The 7th Division returned to Australia, and spent 1944 retraining in Queensland, in preparation for the final assault against the Japanese in the Philippines. In the end, however, the 7th Division, along with the 6th and 9th, found itself sidelined, engaged in supplementary campaigns that many felt had little justification. Parts of northern New Guinea, Borneo, and the islands of the Netherlands East Indies still needed liberating, but the Australian army was not going to take part in the major advances further north.
The landing of the 21st and 18th Brigades at Balikpapan in eastern Dutch Borneo began on 1 July 1945 with air raids and artillery support from naval ships offshore. Even so, the Japanese defenders fought tenaciously. Although coming ashore a day later with the rest of the 25th Brigade, the 2/31st Battalion took the brunt of the assault as it moved inland, and losses in this final struggle were high. One officer and 43 men were killed, and four officers and 120 men were wounded. By the end of the campaign the Australians had lost 229 killed and 634 wounded, with the Japanese dead believed to have numbered well over the 1,783 bodies counted.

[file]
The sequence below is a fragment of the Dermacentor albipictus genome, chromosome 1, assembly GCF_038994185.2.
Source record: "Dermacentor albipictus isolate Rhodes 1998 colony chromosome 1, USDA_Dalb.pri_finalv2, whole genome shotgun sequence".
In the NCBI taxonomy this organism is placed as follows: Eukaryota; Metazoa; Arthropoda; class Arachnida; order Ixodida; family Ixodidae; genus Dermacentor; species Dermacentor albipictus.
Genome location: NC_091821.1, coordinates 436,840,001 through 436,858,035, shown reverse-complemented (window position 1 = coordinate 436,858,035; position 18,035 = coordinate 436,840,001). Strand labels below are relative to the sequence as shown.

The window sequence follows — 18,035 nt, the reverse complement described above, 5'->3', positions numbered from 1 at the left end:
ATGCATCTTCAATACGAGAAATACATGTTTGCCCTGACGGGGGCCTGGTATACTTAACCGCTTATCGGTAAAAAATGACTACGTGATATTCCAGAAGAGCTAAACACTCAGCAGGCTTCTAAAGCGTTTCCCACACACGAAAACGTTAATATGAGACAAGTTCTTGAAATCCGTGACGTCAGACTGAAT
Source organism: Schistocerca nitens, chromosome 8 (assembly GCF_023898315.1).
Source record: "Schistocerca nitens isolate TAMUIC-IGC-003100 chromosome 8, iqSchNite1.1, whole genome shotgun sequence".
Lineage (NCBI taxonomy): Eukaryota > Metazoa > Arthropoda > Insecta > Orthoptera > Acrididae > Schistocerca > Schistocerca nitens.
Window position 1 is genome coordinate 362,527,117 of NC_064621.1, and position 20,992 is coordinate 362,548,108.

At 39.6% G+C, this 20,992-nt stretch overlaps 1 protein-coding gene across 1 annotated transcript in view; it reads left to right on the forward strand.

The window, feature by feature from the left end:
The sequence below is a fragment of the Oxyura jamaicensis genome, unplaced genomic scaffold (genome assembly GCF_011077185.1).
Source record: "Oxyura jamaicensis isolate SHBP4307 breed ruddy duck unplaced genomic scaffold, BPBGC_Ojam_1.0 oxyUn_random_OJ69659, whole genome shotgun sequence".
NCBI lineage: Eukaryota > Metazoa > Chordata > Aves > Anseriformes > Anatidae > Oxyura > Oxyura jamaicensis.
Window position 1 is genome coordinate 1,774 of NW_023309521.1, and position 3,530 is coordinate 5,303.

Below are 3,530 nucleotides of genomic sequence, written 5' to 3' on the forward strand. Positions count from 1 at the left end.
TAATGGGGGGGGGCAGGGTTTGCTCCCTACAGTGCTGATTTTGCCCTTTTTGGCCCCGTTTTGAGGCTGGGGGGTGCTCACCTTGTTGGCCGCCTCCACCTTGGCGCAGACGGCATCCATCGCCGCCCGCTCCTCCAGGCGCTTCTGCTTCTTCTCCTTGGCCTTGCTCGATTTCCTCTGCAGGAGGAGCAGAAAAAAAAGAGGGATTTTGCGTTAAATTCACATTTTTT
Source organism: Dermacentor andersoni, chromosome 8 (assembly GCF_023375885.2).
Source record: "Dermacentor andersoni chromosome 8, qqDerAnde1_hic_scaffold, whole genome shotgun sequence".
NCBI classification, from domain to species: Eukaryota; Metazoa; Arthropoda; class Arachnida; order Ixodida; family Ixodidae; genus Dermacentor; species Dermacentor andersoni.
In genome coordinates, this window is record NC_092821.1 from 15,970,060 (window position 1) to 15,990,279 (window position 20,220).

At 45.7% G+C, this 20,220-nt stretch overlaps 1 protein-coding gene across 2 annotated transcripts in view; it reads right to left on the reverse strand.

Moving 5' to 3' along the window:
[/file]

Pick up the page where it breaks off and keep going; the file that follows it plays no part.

Even more harrowing for the Australian troops were the discoveries of Japanese atrocities towards the local people. Major William Russell, of the 2/14th Battalion, would write later that men from the leading platoon “were feeling [especially] bitter toward the enemy at this time, because on the previous afternoon they had buried a number of native men and women who had been victims of Japanese atrocities and mutilation”.
It took just over a week for the airfields to be secured, but the campaign went on for another month. Even after the armistice there were casualties as many of the Japanese had either not heard that the war was over, or refused to believe it. In the end, only 63 Japanese allowed themselves to be taken prisoner.